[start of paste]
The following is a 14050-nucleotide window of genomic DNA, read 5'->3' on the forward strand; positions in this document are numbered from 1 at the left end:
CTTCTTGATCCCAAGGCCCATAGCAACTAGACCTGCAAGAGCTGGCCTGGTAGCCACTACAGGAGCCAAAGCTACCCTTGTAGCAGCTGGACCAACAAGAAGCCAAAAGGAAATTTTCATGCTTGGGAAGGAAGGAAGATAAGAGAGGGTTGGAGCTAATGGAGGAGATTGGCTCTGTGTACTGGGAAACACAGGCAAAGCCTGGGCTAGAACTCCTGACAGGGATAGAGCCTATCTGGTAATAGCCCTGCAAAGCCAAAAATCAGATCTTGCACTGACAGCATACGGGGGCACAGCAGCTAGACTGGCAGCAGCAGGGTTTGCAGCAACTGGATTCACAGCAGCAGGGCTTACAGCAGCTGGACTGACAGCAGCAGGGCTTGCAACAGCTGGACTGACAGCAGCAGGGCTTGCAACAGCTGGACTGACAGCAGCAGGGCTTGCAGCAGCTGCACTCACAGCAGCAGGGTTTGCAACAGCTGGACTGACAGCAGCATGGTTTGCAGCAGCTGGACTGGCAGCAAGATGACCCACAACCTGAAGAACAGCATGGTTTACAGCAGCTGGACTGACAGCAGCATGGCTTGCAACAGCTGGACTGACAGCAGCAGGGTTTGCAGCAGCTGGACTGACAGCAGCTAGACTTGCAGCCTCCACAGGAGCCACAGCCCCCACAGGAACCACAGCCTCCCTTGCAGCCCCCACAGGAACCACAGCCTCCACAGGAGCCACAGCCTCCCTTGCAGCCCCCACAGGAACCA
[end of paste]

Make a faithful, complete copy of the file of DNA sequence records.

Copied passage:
The following is a 14050-nucleotide window of genomic DNA, read 5'->3' on the forward strand; positions in this document are numbered from 1 at the left end:
CTTCTTGATCCCAAGGCCCATAGCAACTAGACCTGCAAGAGCTGGCCTGGTAGCCACTACAGGAGCCAAAGCTACCCTTGTAGCAGCTGGACCAACAAGAAGCCAAAAGGAAATTTTCATGCTTGGGAAGGAAGGAAGATAAGAGAGGGTTGGAGCTAATGGAGGAGATTGGCTCTGTGTACTGGGAAACACAGGCAAAGCCTGGGCTAGAACTCCTGACAGGGATAGAGCCTATCTGGTAATAGCCCTGCAAAGCCAAAAATCAGATCTTGCACTGACAGCATACGGGGGCACAGCAGCTAGACTGGCAGCAGCAGGGTTTGCAGCAACTGGATTCACAGCAGCAGGGCTTACAGCAGCTGGACTGACAGCAGCAGGGCTTGCAACAGCTGGACTGACAGCAGCAGGGCTTGCAACAGCTGGACTGACAGCAGCAGGGCTTGCAGCAGCTGCACTCACAGCAGCAGGGTTTGCAACAGCTGGACTGACAGCAGCATGGTTTGCAGCAGCTGGACTGGCAGCAAGATGACCCACAACCTGAAGAACAGCATGGTTTACAGCAGCTGGACTGACAGCAGCATGGCTTGCAACAGCTGGACTGACAGCAGCAGGGTTTGCAGCAGCTGGACTGACAGCAGCTAGACTTGCAGCCTCCACAGGAGCCACAGCCCCCACAGGAACCACAGCCTCCCTTGCAGCCCCCACAGGAACCACAGCCTCCACAGGAGCCACAGCCTCCCTTGCAGCCCCCACAGGAACCA